Along with a house and a college education, a car is often one of the most expensive things you’ll ever purchase. Unlike with college tuition (which you can’t negotiate at all), or a house (which you typically negotiate through a real estate agent), haggling over the price of a car requires in-the-moment, face-to-face interaction.
The experience can certainly be a stress- and anxiety-ridden one; most of us don’t practice our negotiating skills on a regular basis, and certainly not with car salesmen, who are often really good at their job. Adding to the anxiety begotten by a lack of experience, is the fact that customers typically only possess the haziest idea of how car dealerships actually make money. This puts them at a true strategic disadvantage.
Knowledge is power, so today we’ll walk you through how car dealerships turn a profit, how this understanding can help empower you in the transaction, and the key strategies for negotiating the best deal on a new or used vehicle.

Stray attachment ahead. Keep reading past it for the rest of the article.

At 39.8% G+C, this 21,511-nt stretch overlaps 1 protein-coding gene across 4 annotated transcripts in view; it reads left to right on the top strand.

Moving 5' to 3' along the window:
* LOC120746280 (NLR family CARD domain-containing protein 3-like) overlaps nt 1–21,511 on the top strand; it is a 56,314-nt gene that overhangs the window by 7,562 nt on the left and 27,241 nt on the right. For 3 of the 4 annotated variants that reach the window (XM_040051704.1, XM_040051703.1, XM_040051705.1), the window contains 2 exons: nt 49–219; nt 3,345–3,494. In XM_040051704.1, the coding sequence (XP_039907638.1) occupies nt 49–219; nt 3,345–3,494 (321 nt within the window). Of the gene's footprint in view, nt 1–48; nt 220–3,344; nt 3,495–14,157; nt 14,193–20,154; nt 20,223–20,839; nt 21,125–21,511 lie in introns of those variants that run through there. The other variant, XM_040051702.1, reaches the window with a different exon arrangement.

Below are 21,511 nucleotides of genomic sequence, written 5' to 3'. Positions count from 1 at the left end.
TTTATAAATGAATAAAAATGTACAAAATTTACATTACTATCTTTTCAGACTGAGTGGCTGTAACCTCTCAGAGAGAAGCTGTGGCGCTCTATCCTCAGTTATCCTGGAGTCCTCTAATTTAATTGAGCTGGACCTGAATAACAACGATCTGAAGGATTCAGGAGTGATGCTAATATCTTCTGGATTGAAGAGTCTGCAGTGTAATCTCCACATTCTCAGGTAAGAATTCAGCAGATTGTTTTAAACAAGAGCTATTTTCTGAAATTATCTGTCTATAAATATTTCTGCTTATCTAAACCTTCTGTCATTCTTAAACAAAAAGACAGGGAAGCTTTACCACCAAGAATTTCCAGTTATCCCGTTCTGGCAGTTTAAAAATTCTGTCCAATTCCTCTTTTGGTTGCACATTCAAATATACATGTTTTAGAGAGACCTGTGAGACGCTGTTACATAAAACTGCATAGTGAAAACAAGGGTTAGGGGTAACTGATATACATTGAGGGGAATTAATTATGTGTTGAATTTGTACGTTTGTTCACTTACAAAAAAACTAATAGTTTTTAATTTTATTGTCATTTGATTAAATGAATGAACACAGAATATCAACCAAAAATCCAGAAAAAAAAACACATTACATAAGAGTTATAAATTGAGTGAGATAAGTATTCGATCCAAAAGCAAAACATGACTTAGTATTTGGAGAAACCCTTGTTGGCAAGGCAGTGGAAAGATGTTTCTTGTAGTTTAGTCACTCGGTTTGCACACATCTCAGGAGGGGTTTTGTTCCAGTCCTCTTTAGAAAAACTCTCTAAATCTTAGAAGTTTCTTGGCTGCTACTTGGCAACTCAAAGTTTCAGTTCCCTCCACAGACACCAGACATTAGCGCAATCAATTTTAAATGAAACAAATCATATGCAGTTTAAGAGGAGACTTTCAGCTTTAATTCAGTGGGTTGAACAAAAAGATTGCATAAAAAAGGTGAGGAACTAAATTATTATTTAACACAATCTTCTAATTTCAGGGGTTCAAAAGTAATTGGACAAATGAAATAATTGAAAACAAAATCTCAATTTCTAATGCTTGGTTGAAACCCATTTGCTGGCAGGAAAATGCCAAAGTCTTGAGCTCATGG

How Car Dealerships Make Money
A customer wants to pay as little money as possible for their new ride; a car salesman wants to make as much money as possible on the customer’s purchase. To ensure you’re engaging on an even playing field with the dealership, you need to know exactly how they make a profit. Armed with this knowledge, you’ll know where there’s more wiggle room in the negotiation and where there’s not; where there’s flexibility in the deal and where the salesman is going to put more pressure. So let’s break it down.
HOW TO BUY A CAR: With…
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A car dealership makes most of its money from 4 things:
- Sale of new cars. You might think dealerships make most of their money from these shiny…